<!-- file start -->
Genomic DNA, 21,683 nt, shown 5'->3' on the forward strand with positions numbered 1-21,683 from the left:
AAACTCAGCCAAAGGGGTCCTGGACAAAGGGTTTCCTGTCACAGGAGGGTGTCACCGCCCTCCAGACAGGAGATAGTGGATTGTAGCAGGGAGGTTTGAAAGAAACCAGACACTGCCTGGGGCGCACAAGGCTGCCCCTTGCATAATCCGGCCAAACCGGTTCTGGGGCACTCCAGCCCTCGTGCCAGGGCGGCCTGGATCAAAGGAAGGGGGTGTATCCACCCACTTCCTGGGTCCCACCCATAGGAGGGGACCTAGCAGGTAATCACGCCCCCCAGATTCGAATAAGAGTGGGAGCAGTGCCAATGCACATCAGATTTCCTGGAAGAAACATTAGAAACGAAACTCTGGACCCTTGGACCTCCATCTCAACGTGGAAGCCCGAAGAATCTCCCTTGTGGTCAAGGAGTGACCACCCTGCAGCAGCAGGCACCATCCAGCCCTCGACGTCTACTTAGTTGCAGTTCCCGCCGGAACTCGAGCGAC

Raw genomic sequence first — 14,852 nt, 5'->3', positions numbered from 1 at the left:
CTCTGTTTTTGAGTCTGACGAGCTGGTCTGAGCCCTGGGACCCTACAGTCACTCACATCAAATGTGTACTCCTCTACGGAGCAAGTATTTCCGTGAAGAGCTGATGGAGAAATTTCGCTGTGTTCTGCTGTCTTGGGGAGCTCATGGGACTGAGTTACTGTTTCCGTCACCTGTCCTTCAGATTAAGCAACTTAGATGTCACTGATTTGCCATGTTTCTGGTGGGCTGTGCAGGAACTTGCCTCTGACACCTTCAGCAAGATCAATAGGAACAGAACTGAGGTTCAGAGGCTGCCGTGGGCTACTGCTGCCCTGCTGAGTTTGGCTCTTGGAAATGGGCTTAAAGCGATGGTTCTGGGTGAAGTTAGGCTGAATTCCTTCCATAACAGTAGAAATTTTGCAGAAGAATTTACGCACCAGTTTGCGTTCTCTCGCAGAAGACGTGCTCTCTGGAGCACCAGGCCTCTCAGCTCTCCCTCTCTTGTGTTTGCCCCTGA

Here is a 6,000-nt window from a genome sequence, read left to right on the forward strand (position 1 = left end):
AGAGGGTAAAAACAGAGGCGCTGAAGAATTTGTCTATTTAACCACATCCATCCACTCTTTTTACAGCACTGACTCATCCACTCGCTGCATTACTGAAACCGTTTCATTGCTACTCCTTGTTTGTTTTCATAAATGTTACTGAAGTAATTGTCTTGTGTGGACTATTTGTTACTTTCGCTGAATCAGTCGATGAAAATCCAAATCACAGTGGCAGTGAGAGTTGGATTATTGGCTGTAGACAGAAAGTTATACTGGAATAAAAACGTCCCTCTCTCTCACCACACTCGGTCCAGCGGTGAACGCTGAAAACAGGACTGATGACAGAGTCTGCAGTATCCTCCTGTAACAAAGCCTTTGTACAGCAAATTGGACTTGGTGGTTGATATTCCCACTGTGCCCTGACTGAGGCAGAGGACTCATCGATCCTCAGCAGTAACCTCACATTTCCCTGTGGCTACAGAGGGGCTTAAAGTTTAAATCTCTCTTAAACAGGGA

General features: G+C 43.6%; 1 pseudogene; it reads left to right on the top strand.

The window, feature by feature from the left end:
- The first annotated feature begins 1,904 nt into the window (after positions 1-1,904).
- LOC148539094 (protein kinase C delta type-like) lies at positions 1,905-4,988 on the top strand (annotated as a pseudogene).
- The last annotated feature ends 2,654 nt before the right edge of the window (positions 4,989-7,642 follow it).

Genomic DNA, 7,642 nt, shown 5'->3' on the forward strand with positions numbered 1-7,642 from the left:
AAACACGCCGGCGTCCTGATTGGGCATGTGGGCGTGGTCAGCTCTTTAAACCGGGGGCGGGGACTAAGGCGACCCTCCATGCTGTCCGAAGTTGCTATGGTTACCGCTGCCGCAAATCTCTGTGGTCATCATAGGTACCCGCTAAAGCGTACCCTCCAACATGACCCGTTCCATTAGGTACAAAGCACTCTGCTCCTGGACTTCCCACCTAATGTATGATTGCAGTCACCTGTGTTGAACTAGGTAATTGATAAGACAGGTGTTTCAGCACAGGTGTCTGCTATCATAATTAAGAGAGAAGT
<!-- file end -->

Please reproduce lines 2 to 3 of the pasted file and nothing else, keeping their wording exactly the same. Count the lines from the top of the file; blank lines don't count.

AAACTCAGCCAAAGGGGTCCTGGACAAAGGGTTTCCTGTCACAGGAGGGTGTCACCGCCCTCCAGACAGGAGATAGTGGATTGTAGCAGGGAGGTTTGAAAGAAACCAGACACTGCCTGGGGCGCACAAGGCTGCCCCTTGCATAATCCGGCCAAACCGGTTCTGGGGCACTCCAGCCCTCGTGCCAGGGCGGCCTGGATCAAAGGAAGGGGGTGTATCCACCCACTTCCTGGGTCCCACCCATAGGAGGGGACCTAGCAGGTAATCACGCCCCCCAGATTCGAATAAGAGTGGGAGCAGTGCCAATGCACATCAGATTTCCTGGAAGAAACATTAGAAACGAAACTCTGGACCCTTGGACCTCCATCTCAACGTGGAAGCCCGAAGAATCTCCCTTGTGGTCAAGGAGTGACCACCCTGCAGCAGCAGGCACCATCCAGCCCTCGACGTCTACTTAGTTGCAGTTCCCGCCGGAACTCGAGCGAC

Raw genomic sequence first — 14,852 nt, 5'->3', positions numbered from 1 at the left: